There can be no better reward for a life well lived than a stone-walled farmhouse in the Italian countryside. Something with vines crawling up the sides, a wicker-covered jug of wine by the doorstep, and a garden full of cherry tomatoes and white asparagus. To complete the scene, you will need a wise old neighbor to remind you to keep your garden’s mint from taking over the vegetables, and to show you how to prune your century-old olive tree correctly. With some money, some wisdom, and a lot of legal help, it can happen.
When buying their first place abroad, North Americans sometimes worry about a nation’s political stability. They fear that their real estate may somehow be taken away from them in the future. This is not a concern in Italy, nor anywhere else in Western Europe, for that matter. But there is another fear that is well grounded”namely, that unfamiliarity with local laws might spell disaster. The first thing to remember when settling on a home is that buyers and sellers will very often declare a price much lower than the one actually paid, to the tune of 50 percent or more. Sellers like this arrangement because it means declaring less income. Buyers, on the other hand, may be able to negotiate a lower price if they agree to do business this way (although housing prices in Italy, just as in the United States, are always negotiable). It is no different than getting a little discount in Italian restaurants for paying in cash, but on a much grander scale. This practice of recording a false sale price, known as sottodichiarazione, is illegal, and can present real problems for the buyer.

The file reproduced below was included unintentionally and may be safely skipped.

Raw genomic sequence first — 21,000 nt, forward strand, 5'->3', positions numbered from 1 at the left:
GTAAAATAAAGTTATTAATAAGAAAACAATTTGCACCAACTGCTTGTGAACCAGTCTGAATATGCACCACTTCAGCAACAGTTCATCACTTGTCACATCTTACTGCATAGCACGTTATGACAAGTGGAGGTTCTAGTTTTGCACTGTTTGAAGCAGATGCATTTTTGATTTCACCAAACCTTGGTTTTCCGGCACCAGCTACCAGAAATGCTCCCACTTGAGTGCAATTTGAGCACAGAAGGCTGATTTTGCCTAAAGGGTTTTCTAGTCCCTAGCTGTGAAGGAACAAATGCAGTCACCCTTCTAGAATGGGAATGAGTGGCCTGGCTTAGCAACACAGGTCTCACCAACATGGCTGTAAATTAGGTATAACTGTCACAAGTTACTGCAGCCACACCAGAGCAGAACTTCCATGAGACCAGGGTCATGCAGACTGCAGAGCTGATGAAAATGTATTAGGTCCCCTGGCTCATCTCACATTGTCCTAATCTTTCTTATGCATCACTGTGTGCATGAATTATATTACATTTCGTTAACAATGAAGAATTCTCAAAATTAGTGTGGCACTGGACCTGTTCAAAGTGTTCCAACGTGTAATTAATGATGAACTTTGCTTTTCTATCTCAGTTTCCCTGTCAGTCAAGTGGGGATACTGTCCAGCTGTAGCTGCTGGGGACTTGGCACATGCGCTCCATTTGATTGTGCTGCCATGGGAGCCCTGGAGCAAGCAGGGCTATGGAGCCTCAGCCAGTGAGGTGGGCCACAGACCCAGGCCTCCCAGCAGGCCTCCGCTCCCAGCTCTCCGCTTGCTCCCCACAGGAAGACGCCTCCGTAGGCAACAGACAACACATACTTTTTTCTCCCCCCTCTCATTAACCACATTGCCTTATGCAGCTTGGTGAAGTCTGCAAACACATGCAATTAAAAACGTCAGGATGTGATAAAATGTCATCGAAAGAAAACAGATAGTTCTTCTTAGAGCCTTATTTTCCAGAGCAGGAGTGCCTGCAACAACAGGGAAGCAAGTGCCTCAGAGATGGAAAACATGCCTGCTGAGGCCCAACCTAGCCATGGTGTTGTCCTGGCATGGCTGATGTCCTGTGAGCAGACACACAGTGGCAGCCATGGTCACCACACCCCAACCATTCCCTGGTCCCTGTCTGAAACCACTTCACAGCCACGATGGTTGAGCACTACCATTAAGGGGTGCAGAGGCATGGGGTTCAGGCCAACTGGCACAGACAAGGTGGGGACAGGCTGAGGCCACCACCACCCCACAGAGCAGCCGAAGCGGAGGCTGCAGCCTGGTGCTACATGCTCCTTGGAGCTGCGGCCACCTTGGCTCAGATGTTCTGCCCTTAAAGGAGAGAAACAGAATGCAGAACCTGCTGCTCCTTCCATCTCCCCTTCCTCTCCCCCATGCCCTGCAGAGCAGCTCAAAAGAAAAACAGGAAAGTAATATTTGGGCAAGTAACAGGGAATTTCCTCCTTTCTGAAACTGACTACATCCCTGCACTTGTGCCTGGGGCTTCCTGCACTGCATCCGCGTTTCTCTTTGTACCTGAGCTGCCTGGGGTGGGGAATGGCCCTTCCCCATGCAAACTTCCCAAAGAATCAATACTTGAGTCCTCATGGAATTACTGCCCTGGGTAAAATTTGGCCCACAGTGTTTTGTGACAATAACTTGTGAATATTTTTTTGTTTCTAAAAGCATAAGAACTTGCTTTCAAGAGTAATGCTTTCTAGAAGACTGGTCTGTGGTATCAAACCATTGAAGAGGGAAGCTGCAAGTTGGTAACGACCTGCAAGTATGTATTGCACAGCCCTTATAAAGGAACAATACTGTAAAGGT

Most property experts advise foreigners to get to know the neighborhood where they think they might want to purchase a home by renting first. For example, if you buy property from a company that has recently gone belly up, creditors can reclaim the property when the company is liquidated. You will be reimbursed for the property, but at the lower declared value. Sottodichiarazione also creates a dilemma if you sell the property later and pay capital gains taxes. You will be taxed on an inflated figure, assuming you file the same declared value to the IRS. The most common pitfall for Italian homeowners, and one that may be unavoidable, is the risk that the construction company goes bust after you have paid them a deposit, but before the home is finished (or even started!). You will be in court for a long time, and may never recuperate your down payment. In some cases, the deposit equals about half of the selling price.
Beware of wills. If you buy a home that is contested in a will, you could face angry cobeneficiaries who have five years to try to get the property back. Finally, for reasons described under Renting, never buy an occupied apartment or home in the hope that the tenants will move out. They won’t, and will overcome even the most devious maneuvers, such as your shutting off the water or electricity. I have seen more than one apartment with a garden hose running through the bathroom window, and it wasn’t there to water the geraniums.